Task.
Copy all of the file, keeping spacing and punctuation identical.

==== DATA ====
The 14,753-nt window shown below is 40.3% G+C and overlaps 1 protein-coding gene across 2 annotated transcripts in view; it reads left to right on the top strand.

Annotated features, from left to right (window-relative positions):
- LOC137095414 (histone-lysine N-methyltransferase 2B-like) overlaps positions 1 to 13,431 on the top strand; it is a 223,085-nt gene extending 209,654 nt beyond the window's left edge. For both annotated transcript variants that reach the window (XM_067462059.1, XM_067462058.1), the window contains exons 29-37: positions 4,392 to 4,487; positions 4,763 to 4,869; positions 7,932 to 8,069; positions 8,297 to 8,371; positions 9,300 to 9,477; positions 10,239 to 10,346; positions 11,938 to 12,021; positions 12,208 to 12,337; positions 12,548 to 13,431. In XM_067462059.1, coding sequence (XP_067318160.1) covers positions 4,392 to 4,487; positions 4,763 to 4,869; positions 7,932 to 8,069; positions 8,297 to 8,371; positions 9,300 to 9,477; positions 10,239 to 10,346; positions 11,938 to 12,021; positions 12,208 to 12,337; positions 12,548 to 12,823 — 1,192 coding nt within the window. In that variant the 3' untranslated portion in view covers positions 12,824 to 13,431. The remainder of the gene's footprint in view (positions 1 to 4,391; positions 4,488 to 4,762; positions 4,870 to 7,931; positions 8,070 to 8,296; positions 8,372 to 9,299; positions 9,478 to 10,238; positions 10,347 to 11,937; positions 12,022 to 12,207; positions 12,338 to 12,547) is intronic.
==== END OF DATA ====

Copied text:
The 14,753-nt window shown below is 40.3% G+C and overlaps 1 protein-coding gene across 2 annotated transcripts in view; it reads left to right on the top strand.

Annotated features, from left to right (window-relative positions):
- LOC137095414 (histone-lysine N-methyltransferase 2B-like) overlaps positions 1 to 13,431 on the top strand; it is a 223,085-nt gene extending 209,654 nt beyond the window's left edge. For both annotated transcript variants that reach the window (XM_067462059.1, XM_067462058.1), the window contains exons 29-37: positions 4,392 to 4,487; positions 4,763 to 4,869; positions 7,932 to 8,069; positions 8,297 to 8,371; positions 9,300 to 9,477; positions 10,239 to 10,346; positions 11,938 to 12,021; positions 12,208 to 12,337; positions 12,548 to 13,431. In XM_067462059.1, coding sequence (XP_067318160.1) covers positions 4,392 to 4,487; positions 4,763 to 4,869; positions 7,932 to 8,069; positions 8,297 to 8,371; positions 9,300 to 9,477; positions 10,239 to 10,346; positions 11,938 to 12,021; positions 12,208 to 12,337; positions 12,548 to 12,823 — 1,192 coding nt within the window. In that variant the 3' untranslated portion in view covers positions 12,824 to 13,431. The remainder of the gene's footprint in view (positions 1 to 4,391; positions 4,488 to 4,762; positions 4,870 to 7,931; positions 8,070 to 8,296; positions 8,372 to 9,299; positions 9,478 to 10,238; positions 10,347 to 11,937; positions 12,022 to 12,207; positions 12,338 to 12,547) is intronic.